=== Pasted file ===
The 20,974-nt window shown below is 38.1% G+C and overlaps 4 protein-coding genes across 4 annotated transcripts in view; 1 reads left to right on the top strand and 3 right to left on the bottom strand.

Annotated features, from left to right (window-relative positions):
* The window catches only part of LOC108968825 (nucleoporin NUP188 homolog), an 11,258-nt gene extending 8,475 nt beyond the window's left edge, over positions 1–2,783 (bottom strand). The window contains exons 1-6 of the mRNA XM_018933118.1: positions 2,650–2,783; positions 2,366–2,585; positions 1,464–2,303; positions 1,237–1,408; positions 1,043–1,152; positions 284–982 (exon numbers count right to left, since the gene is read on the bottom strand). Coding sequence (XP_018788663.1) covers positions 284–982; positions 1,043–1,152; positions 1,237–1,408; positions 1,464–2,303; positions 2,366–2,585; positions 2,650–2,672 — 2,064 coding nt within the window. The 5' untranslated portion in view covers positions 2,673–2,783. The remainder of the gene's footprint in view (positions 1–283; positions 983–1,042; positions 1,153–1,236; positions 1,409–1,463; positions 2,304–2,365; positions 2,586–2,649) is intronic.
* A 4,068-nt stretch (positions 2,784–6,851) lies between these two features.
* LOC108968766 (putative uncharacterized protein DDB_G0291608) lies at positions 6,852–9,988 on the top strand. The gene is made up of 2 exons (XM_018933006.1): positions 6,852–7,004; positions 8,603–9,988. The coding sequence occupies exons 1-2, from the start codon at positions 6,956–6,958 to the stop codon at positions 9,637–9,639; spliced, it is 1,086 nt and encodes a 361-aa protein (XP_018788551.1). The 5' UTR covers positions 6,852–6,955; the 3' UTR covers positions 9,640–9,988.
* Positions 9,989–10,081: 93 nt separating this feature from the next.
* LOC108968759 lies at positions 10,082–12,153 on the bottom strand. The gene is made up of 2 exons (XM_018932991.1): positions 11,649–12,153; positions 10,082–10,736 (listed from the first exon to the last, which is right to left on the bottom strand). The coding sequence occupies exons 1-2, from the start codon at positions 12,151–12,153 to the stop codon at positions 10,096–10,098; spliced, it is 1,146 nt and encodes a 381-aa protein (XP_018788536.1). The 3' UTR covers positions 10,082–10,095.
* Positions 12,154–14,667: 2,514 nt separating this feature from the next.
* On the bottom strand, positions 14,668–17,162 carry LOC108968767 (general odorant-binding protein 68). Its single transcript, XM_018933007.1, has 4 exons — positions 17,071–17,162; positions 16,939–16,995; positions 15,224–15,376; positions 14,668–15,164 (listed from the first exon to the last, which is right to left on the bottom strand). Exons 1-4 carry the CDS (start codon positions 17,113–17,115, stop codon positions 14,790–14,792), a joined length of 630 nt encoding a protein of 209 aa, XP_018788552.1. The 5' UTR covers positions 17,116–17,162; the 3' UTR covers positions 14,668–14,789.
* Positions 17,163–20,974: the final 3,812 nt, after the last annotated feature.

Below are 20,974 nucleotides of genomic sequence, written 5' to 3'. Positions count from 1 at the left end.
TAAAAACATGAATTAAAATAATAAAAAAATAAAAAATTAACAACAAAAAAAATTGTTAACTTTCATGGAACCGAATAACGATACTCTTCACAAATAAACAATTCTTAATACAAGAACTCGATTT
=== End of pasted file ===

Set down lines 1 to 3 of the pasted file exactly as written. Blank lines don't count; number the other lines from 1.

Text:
The 20,974-nt window shown below is 38.1% G+C and overlaps 4 protein-coding genes across 4 annotated transcripts in view; 1 reads left to right on the top strand and 3 right to left on the bottom strand.

Annotated features, from left to right (window-relative positions):
* The window catches only part of LOC108968825 (nucleoporin NUP188 homolog), an 11,258-nt gene extending 8,475 nt beyond the window's left edge, over positions 1–2,783 (bottom strand). The window contains exons 1-6 of the mRNA XM_018933118.1: positions 2,650–2,783; positions 2,366–2,585; positions 1,464–2,303; positions 1,237–1,408; positions 1,043–1,152; positions 284–982 (exon numbers count right to left, since the gene is read on the bottom strand). Coding sequence (XP_018788663.1) covers positions 284–982; positions 1,043–1,152; positions 1,237–1,408; positions 1,464–2,303; positions 2,366–2,585; positions 2,650–2,672 — 2,064 coding nt within the window. The 5' untranslated portion in view covers positions 2,673–2,783. The remainder of the gene's footprint in view (positions 1–283; positions 983–1,042; positions 1,153–1,236; positions 1,409–1,463; positions 2,304–2,365; positions 2,586–2,649) is intronic.